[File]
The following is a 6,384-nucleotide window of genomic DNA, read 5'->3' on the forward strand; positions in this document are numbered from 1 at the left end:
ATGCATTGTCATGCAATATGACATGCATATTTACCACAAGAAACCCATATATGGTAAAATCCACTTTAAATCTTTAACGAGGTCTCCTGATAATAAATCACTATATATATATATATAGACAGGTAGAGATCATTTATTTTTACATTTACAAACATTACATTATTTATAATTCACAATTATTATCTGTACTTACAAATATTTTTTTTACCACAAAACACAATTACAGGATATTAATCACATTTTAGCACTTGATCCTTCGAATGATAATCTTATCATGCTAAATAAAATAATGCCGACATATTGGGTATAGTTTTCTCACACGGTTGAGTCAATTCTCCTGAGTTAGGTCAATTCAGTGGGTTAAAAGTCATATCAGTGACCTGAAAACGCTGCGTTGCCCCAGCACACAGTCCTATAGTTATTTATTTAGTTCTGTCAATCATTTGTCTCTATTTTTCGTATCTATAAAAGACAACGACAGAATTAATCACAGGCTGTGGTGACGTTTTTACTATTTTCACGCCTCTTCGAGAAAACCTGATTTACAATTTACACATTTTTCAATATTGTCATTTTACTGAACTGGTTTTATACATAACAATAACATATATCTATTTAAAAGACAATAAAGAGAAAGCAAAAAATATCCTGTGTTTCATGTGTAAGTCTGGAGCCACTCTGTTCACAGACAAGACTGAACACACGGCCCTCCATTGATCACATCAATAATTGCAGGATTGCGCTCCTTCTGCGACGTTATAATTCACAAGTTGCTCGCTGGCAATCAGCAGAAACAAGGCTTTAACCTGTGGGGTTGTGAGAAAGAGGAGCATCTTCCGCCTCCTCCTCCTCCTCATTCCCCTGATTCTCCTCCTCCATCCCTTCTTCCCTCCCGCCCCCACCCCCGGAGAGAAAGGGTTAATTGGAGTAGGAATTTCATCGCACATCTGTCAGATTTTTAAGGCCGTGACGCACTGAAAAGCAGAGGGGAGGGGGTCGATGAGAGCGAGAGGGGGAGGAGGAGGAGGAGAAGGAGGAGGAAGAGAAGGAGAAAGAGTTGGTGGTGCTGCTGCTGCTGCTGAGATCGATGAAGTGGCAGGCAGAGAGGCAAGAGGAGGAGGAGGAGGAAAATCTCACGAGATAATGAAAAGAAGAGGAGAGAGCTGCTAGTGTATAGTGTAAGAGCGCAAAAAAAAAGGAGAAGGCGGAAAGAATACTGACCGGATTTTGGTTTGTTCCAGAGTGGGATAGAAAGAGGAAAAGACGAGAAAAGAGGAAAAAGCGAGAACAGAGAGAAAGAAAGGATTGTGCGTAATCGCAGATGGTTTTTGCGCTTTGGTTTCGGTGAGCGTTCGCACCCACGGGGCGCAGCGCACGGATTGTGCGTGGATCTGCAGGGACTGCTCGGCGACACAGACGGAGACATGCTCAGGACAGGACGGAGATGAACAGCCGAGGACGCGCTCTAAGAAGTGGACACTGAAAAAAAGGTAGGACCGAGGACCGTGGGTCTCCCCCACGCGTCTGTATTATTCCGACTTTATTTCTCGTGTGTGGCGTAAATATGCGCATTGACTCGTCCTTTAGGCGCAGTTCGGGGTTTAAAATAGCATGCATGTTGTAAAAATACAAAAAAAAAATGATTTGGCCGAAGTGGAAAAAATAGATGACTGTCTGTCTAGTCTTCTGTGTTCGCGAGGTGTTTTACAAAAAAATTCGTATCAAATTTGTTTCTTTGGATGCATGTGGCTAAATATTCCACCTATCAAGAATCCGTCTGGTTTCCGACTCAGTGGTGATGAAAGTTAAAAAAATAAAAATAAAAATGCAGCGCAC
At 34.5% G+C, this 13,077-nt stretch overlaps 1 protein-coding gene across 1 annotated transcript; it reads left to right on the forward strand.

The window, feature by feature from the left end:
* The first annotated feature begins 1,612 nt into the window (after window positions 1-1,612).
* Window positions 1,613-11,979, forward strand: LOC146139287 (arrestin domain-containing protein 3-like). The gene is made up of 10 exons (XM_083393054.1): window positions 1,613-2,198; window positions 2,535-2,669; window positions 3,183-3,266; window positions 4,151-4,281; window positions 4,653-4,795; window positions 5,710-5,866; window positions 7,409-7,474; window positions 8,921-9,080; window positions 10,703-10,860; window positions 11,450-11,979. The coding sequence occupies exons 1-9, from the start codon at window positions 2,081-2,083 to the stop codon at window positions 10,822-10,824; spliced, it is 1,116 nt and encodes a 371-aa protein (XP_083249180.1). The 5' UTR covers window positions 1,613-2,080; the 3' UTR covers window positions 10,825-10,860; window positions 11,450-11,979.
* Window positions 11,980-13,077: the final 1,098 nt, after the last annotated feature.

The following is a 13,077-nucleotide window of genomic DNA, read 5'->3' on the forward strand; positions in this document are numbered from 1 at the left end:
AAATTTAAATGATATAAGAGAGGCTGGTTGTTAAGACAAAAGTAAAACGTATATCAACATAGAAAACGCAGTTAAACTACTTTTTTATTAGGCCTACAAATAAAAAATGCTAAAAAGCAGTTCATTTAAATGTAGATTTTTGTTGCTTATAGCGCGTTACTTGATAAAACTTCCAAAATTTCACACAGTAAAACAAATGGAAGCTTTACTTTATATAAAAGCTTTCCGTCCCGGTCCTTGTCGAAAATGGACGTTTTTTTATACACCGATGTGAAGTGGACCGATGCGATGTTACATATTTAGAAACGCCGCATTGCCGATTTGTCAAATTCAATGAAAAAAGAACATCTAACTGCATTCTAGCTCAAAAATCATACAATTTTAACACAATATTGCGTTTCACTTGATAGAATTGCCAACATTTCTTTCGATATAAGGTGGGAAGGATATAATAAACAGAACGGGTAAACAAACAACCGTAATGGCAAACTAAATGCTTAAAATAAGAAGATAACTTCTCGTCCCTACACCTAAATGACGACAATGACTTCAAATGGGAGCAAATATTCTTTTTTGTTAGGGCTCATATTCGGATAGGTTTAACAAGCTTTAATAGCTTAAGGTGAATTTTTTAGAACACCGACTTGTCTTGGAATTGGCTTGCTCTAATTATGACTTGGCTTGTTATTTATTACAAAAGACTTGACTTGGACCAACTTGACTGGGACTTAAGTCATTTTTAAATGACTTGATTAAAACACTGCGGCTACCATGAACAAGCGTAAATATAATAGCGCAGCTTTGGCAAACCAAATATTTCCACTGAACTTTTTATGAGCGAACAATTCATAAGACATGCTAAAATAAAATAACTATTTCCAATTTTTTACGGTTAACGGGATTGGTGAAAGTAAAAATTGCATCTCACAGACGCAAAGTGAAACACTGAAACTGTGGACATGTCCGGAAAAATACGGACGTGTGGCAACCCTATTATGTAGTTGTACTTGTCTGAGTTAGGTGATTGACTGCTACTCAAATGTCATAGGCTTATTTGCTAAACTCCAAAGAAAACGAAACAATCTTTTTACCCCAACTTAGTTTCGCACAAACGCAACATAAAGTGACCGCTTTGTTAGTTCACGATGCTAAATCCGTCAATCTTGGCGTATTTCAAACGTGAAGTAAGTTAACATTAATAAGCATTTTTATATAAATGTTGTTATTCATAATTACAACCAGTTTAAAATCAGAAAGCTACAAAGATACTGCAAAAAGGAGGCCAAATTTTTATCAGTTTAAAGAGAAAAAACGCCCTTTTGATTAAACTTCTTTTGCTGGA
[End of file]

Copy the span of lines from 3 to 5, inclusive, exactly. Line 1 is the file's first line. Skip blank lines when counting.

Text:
At 34.5% G+C, this 13,077-nt stretch overlaps 1 protein-coding gene across 1 annotated transcript; it reads left to right on the forward strand.

The window, feature by feature from the left end:
* The first annotated feature begins 1,612 nt into the window (after window positions 1-1,612).